Count Mayor Jim Watson as one of the people hoping there is not a provincial election.
Watson said the budget is very good for the city of Ottawa.
"My preference would be that they continue governing,” he said at a news conference shortly after the budget was revealed. “Because the minute this gets passed, this opens up the opportunity for us to finalize a deal with the federal government on ORAP (the Ottawa River Action Plan) and to start the ball rolling for phase two of light rail.”
Specifically, the city has been pushing for the funding to build underground storage tanks and a tunnel in order to prevent sewage overflows. With a price tag of $195 million, the city insists it can't afford it alone and is asking all three levels of government to split it.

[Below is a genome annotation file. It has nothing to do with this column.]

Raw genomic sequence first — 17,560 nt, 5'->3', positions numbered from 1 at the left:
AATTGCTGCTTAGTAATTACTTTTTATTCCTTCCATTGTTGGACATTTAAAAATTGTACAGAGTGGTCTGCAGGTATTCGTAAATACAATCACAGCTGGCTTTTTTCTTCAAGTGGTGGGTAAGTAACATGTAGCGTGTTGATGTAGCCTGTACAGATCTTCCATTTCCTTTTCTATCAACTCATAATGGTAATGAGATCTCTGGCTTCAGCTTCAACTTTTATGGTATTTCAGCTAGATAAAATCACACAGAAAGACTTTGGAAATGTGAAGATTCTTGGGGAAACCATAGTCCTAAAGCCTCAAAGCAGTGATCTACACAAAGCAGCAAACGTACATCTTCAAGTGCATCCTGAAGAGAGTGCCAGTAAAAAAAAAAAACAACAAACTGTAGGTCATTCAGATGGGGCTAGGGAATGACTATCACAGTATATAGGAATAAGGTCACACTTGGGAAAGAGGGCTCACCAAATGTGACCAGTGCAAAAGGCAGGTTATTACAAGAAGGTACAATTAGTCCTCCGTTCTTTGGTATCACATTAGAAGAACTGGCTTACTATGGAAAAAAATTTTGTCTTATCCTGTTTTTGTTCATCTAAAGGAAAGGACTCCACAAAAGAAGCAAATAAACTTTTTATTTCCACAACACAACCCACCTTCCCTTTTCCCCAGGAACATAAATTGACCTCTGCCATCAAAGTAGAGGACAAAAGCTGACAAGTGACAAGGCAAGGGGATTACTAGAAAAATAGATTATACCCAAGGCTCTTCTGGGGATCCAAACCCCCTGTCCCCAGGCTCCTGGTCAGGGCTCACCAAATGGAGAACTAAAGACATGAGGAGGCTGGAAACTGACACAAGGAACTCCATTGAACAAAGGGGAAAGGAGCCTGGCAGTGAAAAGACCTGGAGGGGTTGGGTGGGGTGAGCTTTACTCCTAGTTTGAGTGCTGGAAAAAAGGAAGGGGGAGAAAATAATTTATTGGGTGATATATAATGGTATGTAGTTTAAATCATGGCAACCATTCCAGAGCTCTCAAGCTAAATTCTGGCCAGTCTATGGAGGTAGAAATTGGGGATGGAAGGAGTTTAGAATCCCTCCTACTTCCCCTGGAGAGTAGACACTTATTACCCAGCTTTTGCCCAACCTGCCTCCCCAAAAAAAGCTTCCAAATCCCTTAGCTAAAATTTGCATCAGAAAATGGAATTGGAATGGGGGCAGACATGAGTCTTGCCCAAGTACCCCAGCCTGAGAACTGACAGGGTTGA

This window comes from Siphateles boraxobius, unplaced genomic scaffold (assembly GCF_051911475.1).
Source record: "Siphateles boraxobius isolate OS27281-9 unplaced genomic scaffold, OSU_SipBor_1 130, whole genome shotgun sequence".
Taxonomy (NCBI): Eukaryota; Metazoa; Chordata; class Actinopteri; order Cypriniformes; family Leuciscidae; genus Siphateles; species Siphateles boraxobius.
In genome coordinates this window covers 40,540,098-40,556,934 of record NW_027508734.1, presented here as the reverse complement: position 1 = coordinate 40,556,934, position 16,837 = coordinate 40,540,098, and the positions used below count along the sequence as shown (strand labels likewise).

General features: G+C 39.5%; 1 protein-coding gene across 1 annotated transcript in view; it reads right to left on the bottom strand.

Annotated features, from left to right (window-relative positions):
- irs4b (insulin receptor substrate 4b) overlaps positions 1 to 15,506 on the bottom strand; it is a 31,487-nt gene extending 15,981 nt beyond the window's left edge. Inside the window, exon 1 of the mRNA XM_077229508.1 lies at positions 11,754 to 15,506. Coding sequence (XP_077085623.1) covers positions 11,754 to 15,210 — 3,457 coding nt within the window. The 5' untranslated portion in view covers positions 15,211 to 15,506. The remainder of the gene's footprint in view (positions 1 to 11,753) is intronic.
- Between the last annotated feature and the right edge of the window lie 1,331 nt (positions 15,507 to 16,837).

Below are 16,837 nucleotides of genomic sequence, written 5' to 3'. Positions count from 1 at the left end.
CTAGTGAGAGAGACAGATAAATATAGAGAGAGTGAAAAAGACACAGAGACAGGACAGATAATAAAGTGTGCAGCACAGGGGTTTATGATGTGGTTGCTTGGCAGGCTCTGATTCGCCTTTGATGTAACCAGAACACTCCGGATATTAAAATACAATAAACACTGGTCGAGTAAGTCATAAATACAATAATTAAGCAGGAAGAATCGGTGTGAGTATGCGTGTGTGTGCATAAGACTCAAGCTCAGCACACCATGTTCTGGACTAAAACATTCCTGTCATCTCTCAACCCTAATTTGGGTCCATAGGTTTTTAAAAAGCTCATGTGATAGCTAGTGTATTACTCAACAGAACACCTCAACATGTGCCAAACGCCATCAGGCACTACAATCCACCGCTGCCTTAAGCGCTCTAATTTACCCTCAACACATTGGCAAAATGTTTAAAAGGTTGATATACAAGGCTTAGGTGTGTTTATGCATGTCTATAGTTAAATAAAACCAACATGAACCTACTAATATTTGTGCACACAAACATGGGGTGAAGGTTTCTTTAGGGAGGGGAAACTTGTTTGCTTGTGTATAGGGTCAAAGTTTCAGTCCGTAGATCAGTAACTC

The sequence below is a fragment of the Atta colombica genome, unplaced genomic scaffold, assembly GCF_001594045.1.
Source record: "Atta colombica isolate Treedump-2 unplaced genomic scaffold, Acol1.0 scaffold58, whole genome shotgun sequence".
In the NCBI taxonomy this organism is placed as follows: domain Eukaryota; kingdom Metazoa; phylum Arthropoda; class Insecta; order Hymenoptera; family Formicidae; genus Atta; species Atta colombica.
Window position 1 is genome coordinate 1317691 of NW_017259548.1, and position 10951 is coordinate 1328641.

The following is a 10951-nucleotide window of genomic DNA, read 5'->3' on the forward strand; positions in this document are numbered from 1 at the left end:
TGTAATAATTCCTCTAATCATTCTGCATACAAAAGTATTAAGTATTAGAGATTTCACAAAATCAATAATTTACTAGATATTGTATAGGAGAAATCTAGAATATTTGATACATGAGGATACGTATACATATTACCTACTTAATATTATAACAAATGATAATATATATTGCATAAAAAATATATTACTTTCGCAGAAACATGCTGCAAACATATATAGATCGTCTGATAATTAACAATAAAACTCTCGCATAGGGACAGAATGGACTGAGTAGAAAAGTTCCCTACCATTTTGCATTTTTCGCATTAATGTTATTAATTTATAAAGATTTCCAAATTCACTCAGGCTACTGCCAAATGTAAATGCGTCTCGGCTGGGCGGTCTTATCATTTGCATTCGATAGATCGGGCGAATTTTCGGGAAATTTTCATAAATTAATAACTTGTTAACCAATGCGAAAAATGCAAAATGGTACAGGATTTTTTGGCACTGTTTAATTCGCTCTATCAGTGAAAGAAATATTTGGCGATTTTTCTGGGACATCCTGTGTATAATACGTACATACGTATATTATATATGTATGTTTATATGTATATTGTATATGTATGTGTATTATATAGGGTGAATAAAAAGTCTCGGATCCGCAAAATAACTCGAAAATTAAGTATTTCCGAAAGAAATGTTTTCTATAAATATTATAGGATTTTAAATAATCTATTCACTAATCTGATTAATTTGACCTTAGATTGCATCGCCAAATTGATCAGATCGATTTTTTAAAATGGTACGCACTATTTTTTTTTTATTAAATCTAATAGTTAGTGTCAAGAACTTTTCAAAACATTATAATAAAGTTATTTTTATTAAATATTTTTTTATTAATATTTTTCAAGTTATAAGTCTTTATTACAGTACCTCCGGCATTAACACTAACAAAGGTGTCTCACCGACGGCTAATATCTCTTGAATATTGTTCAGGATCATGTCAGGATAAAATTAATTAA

He said he is "delighted" that the request is in the budget, except it's not really. The specific funding is not mentioned in the document, but Watson insisted that's a formality only and Ottawa area MPP's will announce the money on Friday.
Watson, a former Liberal cabinet minister, said there is more work to do in order to secure the $65 million share from the federal government.
"We have some work to do in terms of the federal government because they are insisting that any project over $100 million has to go through a P3 screen. That could slow down this project by 6 to 18 months."
The city is currently involved in several P3's, or or public private partnerships, including Lansdowne Park, the light rail route and the Sensplex East.